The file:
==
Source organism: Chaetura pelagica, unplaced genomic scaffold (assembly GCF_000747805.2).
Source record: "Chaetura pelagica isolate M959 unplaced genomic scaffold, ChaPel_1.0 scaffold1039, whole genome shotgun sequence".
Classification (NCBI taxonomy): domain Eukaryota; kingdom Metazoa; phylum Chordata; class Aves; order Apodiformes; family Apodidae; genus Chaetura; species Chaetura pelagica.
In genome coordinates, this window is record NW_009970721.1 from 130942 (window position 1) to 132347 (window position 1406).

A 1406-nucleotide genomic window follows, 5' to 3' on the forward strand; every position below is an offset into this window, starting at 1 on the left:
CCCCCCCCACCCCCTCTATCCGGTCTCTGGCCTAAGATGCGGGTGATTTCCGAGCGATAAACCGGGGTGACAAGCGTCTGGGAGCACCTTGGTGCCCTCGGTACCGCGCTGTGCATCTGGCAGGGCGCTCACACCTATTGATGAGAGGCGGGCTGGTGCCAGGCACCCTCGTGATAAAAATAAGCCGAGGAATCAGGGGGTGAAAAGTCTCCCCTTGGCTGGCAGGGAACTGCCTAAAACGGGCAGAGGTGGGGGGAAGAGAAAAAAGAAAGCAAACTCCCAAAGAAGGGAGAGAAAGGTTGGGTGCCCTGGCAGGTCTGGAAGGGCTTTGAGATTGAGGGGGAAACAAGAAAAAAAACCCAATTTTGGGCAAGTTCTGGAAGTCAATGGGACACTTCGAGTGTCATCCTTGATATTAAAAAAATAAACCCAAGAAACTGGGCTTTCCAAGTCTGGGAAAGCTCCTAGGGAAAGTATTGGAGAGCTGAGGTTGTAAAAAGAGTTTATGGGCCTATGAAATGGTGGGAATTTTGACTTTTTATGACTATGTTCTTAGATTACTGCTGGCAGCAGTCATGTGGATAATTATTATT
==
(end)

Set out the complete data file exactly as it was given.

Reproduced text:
Source organism: Chaetura pelagica, unplaced genomic scaffold (assembly GCF_000747805.2).
Source record: "Chaetura pelagica isolate M959 unplaced genomic scaffold, ChaPel_1.0 scaffold1039, whole genome shotgun sequence".
Classification (NCBI taxonomy): domain Eukaryota; kingdom Metazoa; phylum Chordata; class Aves; order Apodiformes; family Apodidae; genus Chaetura; species Chaetura pelagica.
In genome coordinates, this window is record NW_009970721.1 from 130942 (window position 1) to 132347 (window position 1406).

A 1406-nucleotide genomic window follows, 5' to 3' on the forward strand; every position below is an offset into this window, starting at 1 on the left:
CCCCCCCCACCCCCTCTATCCGGTCTCTGGCCTAAGATGCGGGTGATTTCCGAGCGATAAACCGGGGTGACAAGCGTCTGGGAGCACCTTGGTGCCCTCGGTACCGCGCTGTGCATCTGGCAGGGCGCTCACACCTATTGATGAGAGGCGGGCTGGTGCCAGGCACCCTCGTGATAAAAATAAGCCGAGGAATCAGGGGGTGAAAAGTCTCCCCTTGGCTGGCAGGGAACTGCCTAAAACGGGCAGAGGTGGGGGGAAGAGAAAAAAGAAAGCAAACTCCCAAAGAAGGGAGAGAAAGGTTGGGTGCCCTGGCAGGTCTGGAAGGGCTTTGAGATTGAGGGGGAAACAAGAAAAAAAACCCAATTTTGGGCAAGTTCTGGAAGTCAATGGGACACTTCGAGTGTCATCCTTGATATTAAAAAAATAAACCCAAGAAACTGGGCTTTCCAAGTCTGGGAAAGCTCCTAGGGAAAGTATTGGAGAGCTGAGGTTGTAAAAAGAGTTTATGGGCCTATGAAATGGTGGGAATTTTGACTTTTTATGACTATGTTCTTAGATTACTGCTGGCAGCAGTCATGTGGATAATTATTATT